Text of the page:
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The 52nd ISCIE International Symposium on Stochastic Systems Theory and Its Applications

Special Lecture:
Stochastic Approaches Towards Distributed Algorithms

Hideaki Ishii (Department of Computer Science, Tokyo Institute of Technology)


In recent years, studies on distributed algorithms have gained significant attention due to the continuing interests in coordinated control of multi-agent systems. In this lecture, I will introduce several recent results on distributed algorithms where stochastic methods can play key roles. The focus will be on the so-called gossip-type interactions among agents, where the agents communicate their information at randomly chosen times. I will highlight how such randomization-based techniques can enhance robustness of algorithms operating in uncertain environments and modeling accuracies for networked systems. Different classes of problems will be presented, ranging from multi-agent consensus in the presence of jamming attacks and malicious agents, to large-scale distributed computation of PageRank in search engines and opinion dynamics in social networks.


Hideaki Ishii received the M.Eng. degree from Kyoto University, Japan, in 1998, and the Ph.D. degree from the University of Toronto, Canada, in 2002. He was a Postdoctoral Research Associate at the University of Illinois at Urbana-Champaign, USA, from 2001 to 2004, and a Research Associate at The University of Tokyo, Japan, from 2004 to 2007. Currently, he is an Associate Professor in the Department of Computer Science, Tokyo Institute of Technology, Japan. His research interests are in networked control systems, multi-agent systems, hybrid systems, cyber security of power systems, and probabilistic algorithms.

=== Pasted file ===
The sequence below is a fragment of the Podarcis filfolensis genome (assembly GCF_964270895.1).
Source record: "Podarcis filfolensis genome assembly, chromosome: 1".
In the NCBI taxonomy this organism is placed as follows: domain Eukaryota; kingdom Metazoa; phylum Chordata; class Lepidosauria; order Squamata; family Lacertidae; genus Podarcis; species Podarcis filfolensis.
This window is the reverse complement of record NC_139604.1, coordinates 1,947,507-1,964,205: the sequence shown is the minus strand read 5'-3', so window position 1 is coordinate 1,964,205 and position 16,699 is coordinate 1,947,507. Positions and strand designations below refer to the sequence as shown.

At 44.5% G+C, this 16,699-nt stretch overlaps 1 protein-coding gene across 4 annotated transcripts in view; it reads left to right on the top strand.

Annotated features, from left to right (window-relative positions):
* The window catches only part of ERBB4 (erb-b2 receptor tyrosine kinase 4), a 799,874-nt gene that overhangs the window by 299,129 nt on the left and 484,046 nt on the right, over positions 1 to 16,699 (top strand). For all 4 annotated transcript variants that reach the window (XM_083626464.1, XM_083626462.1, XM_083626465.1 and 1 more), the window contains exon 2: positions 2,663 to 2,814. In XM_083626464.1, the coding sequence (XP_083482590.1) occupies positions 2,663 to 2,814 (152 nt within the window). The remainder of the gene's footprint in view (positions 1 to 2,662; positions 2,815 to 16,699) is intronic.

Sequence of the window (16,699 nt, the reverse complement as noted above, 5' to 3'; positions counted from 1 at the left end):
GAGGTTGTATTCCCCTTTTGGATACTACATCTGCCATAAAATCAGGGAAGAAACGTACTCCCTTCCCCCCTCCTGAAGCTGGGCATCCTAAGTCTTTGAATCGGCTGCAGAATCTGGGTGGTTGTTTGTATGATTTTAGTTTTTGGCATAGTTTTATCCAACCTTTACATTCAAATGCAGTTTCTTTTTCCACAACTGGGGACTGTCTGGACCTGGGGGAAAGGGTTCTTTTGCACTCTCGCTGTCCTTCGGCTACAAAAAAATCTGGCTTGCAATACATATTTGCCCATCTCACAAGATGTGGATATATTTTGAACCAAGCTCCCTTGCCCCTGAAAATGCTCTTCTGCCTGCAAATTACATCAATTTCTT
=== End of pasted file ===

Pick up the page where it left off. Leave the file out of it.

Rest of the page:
Dr. Ishii has served as an Associate Editor for the IEEE Control Systems Letters and Mathematics of Control, Signals, and Systems and previously for Automatica, the IEEE Transactions on Automatic Control, and the IEEE Transactions on Control of Network Systems. He is the Chair of the IFAC Coordinating Committee on Systems and Signals since 2017. He received the IEEE Control Systems Magazine Outstanding Paper Award in 2015.